Laboratory tests are used to examine the health of a patient. They are used mostly as preliminary tests to determine the general health status of a person. Everyone can read the numbers off of a lab test report, but not many people know what they mean. Knowing how to read blood test results can help you make lifestyle changes to better your health. The following are terms you will find in the most common blood tests.
Fasting glucose levels in a test result show the amount of sugar in your blood after you have fasted for eight to ten hours prior to taking the blood test. The lab norm for fasting glucose is set at 60-99 mg/dl. A reading of above 126 indicates diabetes. Mg dl to mmol l conversion can be calculated for glucose levels by dividing mg/dl levels by 18 or multiplying by 0.055.
It is important to note that not all blood tests you take will give the same glucose levels, especially if you have eaten directly before the test. Also, lab norms differ from country to country. If you have an abnormal glucose count in one test out of twenty, it may mean nothing. It is the job of your doctor to deduce whether the test results are any indication of something wrong in your body.
Enzymes help to stimulate all the chemical activities of your body. AST, SGOT, ALT, SGPT, and GGT as well as Alkaline Phosphatase are all enzymes. When your body is damaged, it sends extra enzymes into the blood. These enzymes can be found in your heart, liver, and muscles. Test results showing high levels of enzymes may reflect a number of diseases or damage from alcohol. Growing children and pregnant mothers may have higher levels of alkaline phosphatase. Low levels are not usually indicative of any problem in the body.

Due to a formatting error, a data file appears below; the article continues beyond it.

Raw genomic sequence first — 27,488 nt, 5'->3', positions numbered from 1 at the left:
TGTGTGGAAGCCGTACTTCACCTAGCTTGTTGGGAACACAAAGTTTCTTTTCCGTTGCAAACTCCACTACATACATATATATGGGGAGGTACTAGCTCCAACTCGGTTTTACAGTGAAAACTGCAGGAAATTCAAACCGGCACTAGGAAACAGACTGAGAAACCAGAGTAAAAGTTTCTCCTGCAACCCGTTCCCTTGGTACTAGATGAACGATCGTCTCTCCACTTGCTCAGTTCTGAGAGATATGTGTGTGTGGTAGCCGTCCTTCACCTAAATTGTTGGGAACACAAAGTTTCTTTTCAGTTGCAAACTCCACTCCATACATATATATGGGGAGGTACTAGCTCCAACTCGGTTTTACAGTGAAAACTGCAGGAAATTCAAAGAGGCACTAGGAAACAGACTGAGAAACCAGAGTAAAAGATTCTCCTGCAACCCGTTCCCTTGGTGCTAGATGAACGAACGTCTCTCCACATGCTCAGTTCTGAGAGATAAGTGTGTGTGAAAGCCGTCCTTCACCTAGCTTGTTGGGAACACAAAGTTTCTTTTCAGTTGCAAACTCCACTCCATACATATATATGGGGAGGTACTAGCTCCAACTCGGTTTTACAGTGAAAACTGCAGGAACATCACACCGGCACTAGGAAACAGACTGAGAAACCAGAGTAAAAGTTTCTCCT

These indicate your C02, potassium, sodium, and chloride levels. Potassium is controlled by the kidneys and is important for the functioning of the heart. Variations from the norm should be immediately evaluated by your doctor. C02 is the acidity of your blood. Sodium is regulated by the kidneys as well. High or low levels of electrolytes could be indications of serious disorder in your body and should be looked at carefully by a physician.
Cholesterol is fat in your blood stream. High levels of cholesterol can cause heart disease. The optimum levels of cholesterol are: less than 200 total cholesterol and 100 or less Low density Lipoproteins (LDL). Not all cholesterol is bad. Your body needs a certain amount to function properly. There are also different kinds of cholesterol. LDL is considered bad because deposits can form in the arteries when the LDL count is high.
Lab tests results can be confusing at best. Having blood test results explained to you, or knowing how to read them yourself, will help you learn more about your body. This understanding can give you the chance to correct potential problems in the early stages when treatment or lifestyle changes may be most effective.